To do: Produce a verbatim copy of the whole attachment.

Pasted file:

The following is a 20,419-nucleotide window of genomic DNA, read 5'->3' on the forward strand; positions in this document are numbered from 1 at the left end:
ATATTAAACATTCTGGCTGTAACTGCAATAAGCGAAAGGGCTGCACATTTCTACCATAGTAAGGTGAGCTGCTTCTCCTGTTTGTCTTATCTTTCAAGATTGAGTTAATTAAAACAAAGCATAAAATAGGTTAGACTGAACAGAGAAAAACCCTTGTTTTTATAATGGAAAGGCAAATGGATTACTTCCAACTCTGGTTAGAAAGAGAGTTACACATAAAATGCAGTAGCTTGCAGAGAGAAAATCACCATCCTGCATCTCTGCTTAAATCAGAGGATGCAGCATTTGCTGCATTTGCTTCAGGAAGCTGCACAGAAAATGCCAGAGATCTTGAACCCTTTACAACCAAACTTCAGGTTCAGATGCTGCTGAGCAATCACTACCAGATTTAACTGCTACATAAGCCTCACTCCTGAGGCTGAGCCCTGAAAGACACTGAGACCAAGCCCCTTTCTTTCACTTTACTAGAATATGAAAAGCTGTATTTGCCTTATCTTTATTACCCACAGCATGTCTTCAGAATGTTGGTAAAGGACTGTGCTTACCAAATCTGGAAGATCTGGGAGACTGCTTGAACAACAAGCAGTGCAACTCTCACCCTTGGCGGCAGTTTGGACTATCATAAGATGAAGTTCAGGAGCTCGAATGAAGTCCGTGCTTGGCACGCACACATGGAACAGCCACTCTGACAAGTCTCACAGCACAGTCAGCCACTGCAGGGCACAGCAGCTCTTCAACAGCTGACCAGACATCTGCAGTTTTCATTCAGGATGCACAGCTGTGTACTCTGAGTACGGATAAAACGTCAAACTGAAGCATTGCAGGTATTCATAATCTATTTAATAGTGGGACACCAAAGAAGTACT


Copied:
The following is a 20,419-nucleotide window of genomic DNA, read 5'->3' on the forward strand; positions in this document are numbered from 1 at the left end:
ATATTAAACATTCTGGCTGTAACTGCAATAAGCGAAAGGGCTGCACATTTCTACCATAGTAAGGTGAGCTGCTTCTCCTGTTTGTCTTATCTTTCAAGATTGAGTTAATTAAAACAAAGCATAAAATAGGTTAGACTGAACAGAGAAAAACCCTTGTTTTTATAATGGAAAGGCAAATGGATTACTTCCAACTCTGGTTAGAAAGAGAGTTACACATAAAATGCAGTAGCTTGCAGAGAGAAAATCACCATCCTGCATCTCTGCTTAAATCAGAGGATGCAGCATTTGCTGCATTTGCTTCAGGAAGCTGCACAGAAAATGCCAGAGATCTTGAACCCTTTACAACCAAACTTCAGGTTCAGATGCTGCTGAGCAATCACTACCAGATTTAACTGCTACATAAGCCTCACTCCTGAGGCTGAGCCCTGAAAGACACTGAGACCAAGCCCCTTTCTTTCACTTTACTAGAATATGAAAAGCTGTATTTGCCTTATCTTTATTACCCACAGCATGTCTTCAGAATGTTGGTAAAGGACTGTGCTTACCAAATCTGGAAGATCTGGGAGACTGCTTGAACAACAAGCAGTGCAACTCTCACCCTTGGCGGCAGTTTGGACTATCATAAGATGAAGTTCAGGAGCTCGAATGAAGTCCGTGCTTGGCACGCACACATGGAACAGCCACTCTGACAAGTCTCACAGCACAGTCAGCCACTGCAGGGCACAGCAGCTCTTCAACAGCTGACCAGACATCTGCAGTTTTCATTCAGGATGCACAGCTGTGTACTCTGAGTACGGATAAAACGTCAAACTGAAGCATTGCAGGTATTCATAATCTATTTAATAGTGGGACACCAAAGAAGTACT